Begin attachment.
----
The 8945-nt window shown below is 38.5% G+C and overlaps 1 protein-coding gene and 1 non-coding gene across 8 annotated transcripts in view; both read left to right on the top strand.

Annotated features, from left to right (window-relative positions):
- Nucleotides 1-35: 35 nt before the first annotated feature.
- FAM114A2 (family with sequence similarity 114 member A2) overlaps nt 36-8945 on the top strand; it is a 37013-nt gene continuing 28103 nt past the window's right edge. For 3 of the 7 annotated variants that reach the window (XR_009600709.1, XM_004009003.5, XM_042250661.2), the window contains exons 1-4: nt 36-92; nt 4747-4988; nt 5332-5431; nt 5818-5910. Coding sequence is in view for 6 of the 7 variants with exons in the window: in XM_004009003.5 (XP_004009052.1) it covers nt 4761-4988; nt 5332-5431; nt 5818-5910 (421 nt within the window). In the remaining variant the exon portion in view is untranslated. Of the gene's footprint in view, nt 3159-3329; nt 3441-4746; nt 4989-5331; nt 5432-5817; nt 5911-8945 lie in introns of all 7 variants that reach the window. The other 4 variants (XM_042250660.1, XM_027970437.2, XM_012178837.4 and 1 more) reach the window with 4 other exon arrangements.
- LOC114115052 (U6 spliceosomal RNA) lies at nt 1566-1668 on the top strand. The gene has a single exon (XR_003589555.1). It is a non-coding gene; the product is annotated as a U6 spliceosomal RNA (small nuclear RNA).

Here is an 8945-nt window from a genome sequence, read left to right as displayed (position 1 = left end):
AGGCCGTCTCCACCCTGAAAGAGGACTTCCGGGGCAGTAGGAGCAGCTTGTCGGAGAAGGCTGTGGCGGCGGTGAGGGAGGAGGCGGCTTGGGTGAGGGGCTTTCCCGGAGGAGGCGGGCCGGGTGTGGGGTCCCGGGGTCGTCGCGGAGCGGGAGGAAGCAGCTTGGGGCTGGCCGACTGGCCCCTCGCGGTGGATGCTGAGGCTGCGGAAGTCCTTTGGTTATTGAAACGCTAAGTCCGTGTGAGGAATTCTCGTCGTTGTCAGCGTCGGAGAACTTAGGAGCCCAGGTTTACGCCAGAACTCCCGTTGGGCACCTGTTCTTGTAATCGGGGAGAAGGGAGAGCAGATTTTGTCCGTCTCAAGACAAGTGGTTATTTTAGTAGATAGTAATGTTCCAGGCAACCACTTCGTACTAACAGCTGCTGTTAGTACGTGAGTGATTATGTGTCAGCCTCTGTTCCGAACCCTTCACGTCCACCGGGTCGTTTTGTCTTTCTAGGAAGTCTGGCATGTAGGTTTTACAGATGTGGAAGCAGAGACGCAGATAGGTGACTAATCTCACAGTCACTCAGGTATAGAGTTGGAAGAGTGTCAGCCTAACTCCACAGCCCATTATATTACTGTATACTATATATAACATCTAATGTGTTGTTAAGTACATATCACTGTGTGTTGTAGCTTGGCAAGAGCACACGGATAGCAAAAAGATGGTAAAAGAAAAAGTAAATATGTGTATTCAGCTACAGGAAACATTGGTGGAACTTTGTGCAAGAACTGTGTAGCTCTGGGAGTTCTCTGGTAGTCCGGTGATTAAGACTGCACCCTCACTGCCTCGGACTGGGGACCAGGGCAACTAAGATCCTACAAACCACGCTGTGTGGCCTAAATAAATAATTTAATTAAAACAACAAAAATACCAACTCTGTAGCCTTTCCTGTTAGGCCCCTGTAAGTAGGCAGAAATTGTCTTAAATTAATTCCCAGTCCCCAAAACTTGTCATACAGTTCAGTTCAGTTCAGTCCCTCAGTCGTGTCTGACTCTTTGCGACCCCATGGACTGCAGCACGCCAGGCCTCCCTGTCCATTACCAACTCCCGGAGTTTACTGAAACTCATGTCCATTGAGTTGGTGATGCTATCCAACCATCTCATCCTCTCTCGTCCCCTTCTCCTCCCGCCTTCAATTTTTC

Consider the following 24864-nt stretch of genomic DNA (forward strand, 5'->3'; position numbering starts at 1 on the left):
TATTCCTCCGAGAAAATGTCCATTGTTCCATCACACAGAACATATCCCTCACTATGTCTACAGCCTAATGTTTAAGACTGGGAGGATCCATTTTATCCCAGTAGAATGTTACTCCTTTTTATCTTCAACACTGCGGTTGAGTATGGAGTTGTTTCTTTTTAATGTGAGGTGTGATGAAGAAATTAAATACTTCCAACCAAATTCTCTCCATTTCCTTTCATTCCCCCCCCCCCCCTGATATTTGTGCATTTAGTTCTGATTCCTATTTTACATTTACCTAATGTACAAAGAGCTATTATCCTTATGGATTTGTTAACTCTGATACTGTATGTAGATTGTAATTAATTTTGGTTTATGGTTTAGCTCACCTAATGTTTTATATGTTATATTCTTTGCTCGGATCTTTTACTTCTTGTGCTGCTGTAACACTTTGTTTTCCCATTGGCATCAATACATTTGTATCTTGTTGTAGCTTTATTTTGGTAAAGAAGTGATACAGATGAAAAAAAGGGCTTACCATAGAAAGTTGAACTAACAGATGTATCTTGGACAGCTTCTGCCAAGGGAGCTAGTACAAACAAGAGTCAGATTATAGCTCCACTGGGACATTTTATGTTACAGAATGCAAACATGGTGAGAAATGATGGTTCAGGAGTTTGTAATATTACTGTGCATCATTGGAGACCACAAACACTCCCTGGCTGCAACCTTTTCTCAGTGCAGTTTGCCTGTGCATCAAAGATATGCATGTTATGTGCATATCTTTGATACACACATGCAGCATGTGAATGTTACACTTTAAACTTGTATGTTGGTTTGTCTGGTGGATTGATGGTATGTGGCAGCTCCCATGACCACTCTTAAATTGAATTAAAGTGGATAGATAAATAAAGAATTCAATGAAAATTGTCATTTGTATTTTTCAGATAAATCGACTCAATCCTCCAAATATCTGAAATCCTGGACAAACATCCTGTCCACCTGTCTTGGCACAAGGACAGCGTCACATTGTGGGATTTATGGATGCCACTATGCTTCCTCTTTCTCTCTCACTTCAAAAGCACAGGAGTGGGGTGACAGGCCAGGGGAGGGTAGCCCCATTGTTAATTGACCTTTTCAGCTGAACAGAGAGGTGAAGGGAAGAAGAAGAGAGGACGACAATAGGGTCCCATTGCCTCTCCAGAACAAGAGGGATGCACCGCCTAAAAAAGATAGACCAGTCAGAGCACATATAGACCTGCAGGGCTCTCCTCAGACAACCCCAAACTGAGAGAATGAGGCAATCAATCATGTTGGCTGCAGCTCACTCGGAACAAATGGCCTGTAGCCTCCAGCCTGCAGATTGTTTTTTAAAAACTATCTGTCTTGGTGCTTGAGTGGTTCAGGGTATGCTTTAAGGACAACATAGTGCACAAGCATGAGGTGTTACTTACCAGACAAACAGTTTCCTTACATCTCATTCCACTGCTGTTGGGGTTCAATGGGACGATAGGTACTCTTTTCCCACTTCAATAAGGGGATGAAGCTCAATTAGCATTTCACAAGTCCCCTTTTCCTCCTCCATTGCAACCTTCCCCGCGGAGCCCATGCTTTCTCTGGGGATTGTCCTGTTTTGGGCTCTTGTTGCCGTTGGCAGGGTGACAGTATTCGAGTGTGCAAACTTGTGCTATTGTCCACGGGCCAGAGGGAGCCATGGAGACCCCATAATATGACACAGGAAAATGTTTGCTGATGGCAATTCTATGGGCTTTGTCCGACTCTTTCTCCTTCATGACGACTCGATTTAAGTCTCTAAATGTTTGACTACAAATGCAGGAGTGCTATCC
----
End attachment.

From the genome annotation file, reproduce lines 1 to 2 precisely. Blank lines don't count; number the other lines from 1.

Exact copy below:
The 8945-nt window shown below is 38.5% G+C and overlaps 1 protein-coding gene and 1 non-coding gene across 8 annotated transcripts in view; both read left to right on the top strand.

Annotated features, from left to right (window-relative positions):